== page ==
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March 05, 2013
Gwinnett Tech Alumnus Leads Life-Saving Team
Paramedic Matt Caswell Puts His Training to the Test
Gwinnett Technical College alumnus and Alpharetta paramedic Matt Caswell recently led a team of firefighters and EMTs to save a man in sudden cardiac arrest.
Johns Creek resident Steve Rosenthal knew he had high cholesterol, but he never anticipated that at age 58, he would be in a battle for his life. Rosenthal's heart stopped while he was riding his bicycle alone on the Big Creek Greenway in Alpharetta.
Caswell, along with Alpharetta Department of Public Safety firefighters and EMTs Mitchell Poole, James Cheatham, Mark Rettenmeyer, Brad Denkinger, Jeremy Reifsnyder, Joshua Kaman, Jon Caldwell and Mark McManious were dispatched to the scene, arriving in approximately four minutes. Rosenthal had stopped breathing and was turning gray. An anesthesiologist who was on the Greenway assisted emergency medical staff in providing Cardio Pulmonary Resuscitation (CPR).
"I'm just so thankful for all of these guys," Rosenthal said. "I was so lucky and blessed in so many different ways. Everybody did such a wonderful job."
The team intubated him, started intravenous fluids, injected Epinephrine and administered the Automated External Defibrillator four times. Rosenthal was transported by Rural Metro ambulance to North Fulton Regional Hospital and was subsequently airlifted to St. Joseph's Hospital where he later underwent surgery.
"This incident was a great opportunity for me to put the training I had received through Gwinnett Tech's paramedic program into action. Fortunately, for the patient, we were able to provide advanced life support and get him to the hospital with a pulse," says Caswell.
Caswell is not only a dedicated paramedic, but during his time at Gwinnett Tech, he also revealed an astounding work ethic. "Matt showed that he would do a great job when faced with emergency situations. It's always rewarding to see that the students do as well in the field as they do in my class," says Gwinnett Tech EMS instructor David Newton.
Rosenthal survived despite the odds. Survival from an out-of-hospital heart attack in which the patient stops breathing is generally less than 10 percent. Studies have shown that bystander CPR significantly improves the odds.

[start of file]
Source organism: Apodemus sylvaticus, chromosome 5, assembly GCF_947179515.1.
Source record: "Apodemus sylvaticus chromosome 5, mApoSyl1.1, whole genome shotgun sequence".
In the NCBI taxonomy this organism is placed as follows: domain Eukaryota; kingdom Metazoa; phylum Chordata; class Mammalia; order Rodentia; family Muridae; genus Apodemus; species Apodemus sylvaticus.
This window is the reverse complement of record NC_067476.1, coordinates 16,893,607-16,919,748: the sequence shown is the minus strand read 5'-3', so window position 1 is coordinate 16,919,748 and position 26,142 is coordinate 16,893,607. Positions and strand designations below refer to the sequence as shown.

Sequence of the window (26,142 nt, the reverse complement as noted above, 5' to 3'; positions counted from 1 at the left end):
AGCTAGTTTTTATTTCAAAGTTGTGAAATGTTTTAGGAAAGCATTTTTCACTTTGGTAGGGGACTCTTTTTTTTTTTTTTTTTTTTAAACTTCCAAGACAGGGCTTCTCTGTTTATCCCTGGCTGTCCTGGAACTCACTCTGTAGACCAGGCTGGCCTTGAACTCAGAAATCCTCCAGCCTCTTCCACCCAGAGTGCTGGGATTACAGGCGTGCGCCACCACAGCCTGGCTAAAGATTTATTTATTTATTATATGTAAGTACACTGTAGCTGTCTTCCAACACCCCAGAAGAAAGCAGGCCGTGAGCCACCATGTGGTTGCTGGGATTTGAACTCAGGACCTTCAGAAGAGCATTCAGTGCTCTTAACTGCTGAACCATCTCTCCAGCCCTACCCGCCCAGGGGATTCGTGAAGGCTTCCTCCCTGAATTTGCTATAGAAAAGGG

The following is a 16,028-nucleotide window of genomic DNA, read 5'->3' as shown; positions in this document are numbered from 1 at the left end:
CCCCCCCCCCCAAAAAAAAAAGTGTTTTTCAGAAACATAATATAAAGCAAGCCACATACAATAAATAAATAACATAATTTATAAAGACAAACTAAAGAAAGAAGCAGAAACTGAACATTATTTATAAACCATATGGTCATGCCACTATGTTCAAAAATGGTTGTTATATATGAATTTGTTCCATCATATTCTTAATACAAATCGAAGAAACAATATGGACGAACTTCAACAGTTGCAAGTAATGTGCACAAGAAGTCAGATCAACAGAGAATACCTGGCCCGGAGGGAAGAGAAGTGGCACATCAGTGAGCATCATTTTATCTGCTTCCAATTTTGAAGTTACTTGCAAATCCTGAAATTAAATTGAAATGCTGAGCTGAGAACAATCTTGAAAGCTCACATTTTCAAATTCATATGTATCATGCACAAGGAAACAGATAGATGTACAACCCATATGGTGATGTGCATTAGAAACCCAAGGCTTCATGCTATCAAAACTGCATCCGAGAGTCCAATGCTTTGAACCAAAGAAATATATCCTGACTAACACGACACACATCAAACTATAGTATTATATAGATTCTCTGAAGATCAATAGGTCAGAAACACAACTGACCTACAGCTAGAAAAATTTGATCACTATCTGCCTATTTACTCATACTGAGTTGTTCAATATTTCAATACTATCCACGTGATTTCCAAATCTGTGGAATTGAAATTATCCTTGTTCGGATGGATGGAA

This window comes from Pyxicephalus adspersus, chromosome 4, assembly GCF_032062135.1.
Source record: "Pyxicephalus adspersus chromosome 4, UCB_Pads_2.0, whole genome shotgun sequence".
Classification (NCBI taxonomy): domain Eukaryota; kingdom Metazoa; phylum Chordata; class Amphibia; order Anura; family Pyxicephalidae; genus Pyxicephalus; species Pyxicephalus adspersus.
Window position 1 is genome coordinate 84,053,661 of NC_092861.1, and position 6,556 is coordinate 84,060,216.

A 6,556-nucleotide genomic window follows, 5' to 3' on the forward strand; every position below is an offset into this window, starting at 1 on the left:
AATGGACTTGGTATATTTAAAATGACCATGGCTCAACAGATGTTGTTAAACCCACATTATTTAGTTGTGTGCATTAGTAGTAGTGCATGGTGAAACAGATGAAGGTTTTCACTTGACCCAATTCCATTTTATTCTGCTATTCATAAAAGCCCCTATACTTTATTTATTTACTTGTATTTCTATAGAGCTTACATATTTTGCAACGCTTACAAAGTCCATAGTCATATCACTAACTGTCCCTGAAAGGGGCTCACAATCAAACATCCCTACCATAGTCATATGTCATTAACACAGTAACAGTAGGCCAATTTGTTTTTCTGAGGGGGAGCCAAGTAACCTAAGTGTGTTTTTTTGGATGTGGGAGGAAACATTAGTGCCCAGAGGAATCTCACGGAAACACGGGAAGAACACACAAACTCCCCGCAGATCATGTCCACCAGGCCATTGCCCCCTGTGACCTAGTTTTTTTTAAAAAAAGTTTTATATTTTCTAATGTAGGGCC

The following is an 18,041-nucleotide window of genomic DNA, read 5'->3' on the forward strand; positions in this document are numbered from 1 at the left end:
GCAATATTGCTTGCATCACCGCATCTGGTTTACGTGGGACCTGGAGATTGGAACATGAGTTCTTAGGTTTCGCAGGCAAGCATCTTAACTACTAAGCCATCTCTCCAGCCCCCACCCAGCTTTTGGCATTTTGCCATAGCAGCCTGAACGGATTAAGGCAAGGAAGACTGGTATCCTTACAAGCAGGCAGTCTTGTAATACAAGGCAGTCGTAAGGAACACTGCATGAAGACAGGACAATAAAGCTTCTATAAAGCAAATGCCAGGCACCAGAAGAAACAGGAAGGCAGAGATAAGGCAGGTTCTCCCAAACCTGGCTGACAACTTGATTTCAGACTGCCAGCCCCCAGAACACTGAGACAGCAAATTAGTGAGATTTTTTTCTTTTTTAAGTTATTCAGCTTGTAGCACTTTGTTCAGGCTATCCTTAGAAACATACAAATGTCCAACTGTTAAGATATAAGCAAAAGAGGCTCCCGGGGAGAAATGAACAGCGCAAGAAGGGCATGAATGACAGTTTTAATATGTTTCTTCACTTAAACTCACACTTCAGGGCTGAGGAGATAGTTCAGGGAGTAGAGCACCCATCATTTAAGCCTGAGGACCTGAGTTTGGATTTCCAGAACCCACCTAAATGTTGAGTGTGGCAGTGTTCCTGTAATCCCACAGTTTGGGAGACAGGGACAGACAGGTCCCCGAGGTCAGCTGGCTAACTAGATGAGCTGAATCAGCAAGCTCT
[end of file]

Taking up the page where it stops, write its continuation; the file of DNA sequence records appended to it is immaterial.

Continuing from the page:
Rosenthal recently took his bike out again for a ride, this time in a well-populated area. He is married with two grown children.
GTC offers a degree and diploma in Paramedicine, a diploma in EMS Professions and certificates for Emergency Medical Responder (EMR), Emergency Medical Technician (EMT), and Advanced Emergency Medical Technician.
Gwinnett Tech offers more than 50 degree, diploma and certificate options that can be completed in two years or less. For more information, visit www.GwinnettTech.edu or call 770-962-7580.
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About Gwinnett Tech
Gwinnett Technical College, one of Georgia's largest technical colleges, serves more than 21,000 students annually to meet the workforce training needs of the region. The college offers more than 50 associate degree, diploma and certificate programs and hundreds of seminars, workshops and courses providing specialized training. Gwinnett Tech’s service area includes Gwinnett and North Fulton counties. Gwinnett Technical College is accredited by the Southern Association of Colleges and Schools Commission on Colleges to award the associate degree. Contact the Commission on Colleges at 1866 Southern Lane, Decatur, Georgia 30033-4097 or callÂ 404-679-4500 for questions about the accreditation of Gwinnett Technical College.Â In addition, some college programs hold separate licensure or accreditation status with appropriate agencies. For more information, visitÂ www.GwinnettTech.edu.
A unit of the Technical College System of Georgia.